• Very old browsers don’t understand JavaScript. There are very few such browsers in use today, but two factors force us to continue to consider environments that may not be able to cope with our JavaScript code.
    • Firstly, all modern browsers allow users to control whether JavaScript code will be run. In many cases, users will not have any say over their company policy, and may not even know that their work machine has had JavaScript disabled.
    • Secondly, not all of your visitors will be using browsers that can make any use of JavaScript. Braille displays, screen readers and other non-visual browsers have little use for many JavaScript tricks. In addition, search engines like Google will ignore any JavaScript you use on your pages, potentially hiding important content and causing your pages to remain unindexed.
    • Browsers that don’t support JavaScript are supposed to ignore anything between the opening and closing script tags. However, many break this rule and will attempt to render your code as HTML, with potentially embarrassing consequences.
    • However, we can use the fact that <!– denotes a single line comment in JavaScript but a multi-line comment in HTML to ensure that our code is seen by a JavaScript-savvy browser, but ignored as commented-out HTML by anything else:


      <!– hide  from older browsers

     … your code

     // stop hiding code –> </script>

o   This prevents older browsers from displaying the code, but what if we want to replace this with some comment. For example, let’s say we had a bit of code that displayed the time of day and greeted our user by name. Without JavaScript and using the method above, there would simply be a blank on the page where the greeting should have been.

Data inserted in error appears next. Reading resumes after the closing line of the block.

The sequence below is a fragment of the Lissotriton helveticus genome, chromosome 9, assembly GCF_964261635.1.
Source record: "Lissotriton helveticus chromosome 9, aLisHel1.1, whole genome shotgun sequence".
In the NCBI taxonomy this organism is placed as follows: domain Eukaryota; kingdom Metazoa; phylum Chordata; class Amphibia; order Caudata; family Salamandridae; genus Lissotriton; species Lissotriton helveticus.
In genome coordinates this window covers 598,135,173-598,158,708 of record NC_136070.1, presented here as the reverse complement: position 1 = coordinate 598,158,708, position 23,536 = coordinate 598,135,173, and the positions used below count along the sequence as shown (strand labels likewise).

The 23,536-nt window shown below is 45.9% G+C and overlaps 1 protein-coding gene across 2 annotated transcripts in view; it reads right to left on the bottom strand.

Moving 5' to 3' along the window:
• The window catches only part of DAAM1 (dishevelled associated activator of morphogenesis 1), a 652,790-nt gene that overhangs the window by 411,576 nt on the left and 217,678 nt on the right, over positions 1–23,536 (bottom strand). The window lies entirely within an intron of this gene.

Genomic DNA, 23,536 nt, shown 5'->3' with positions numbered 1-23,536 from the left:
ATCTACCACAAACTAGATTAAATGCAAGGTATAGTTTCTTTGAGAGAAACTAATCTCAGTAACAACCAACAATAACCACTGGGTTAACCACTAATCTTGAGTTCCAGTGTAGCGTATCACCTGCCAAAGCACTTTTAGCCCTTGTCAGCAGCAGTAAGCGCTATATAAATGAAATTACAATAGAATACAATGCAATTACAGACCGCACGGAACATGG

o   We can use the <noscript> tag to cause our code to “fail gracefully” where JavaScript has been disabled or is unavailable. The contents of this element will be ignored where JavaScript is understood, and displayed anywhere else.

For example:


    <h1>Welcome to our site!</h1>



<!– hide  from older browsers

… code to customise header

// stop hiding code –>



o   Open your previous project file, and save it under the name chapter_8.html.

o   Add two lines to your code to ensure that it will not confuse older browsers or browsers where the user has disabled JavaScript.

o   Add a noscript element to explain what your JavaScript does.

    It is generally considered “bad form” to instruct your user to “upgrade to a better browser”, as this can insult many people

   who use assistive devices – consider this form of advice to be similar to the advice that tells a blind person “to get some


o   Instead where possible you should use the noscript element to provide content that adequately replaces the scripted content

    with a suitable replacement. For example, if you use your JavaScript to build a navigation panel on your page, the noscript element should contain a plain HTML list that does the same job.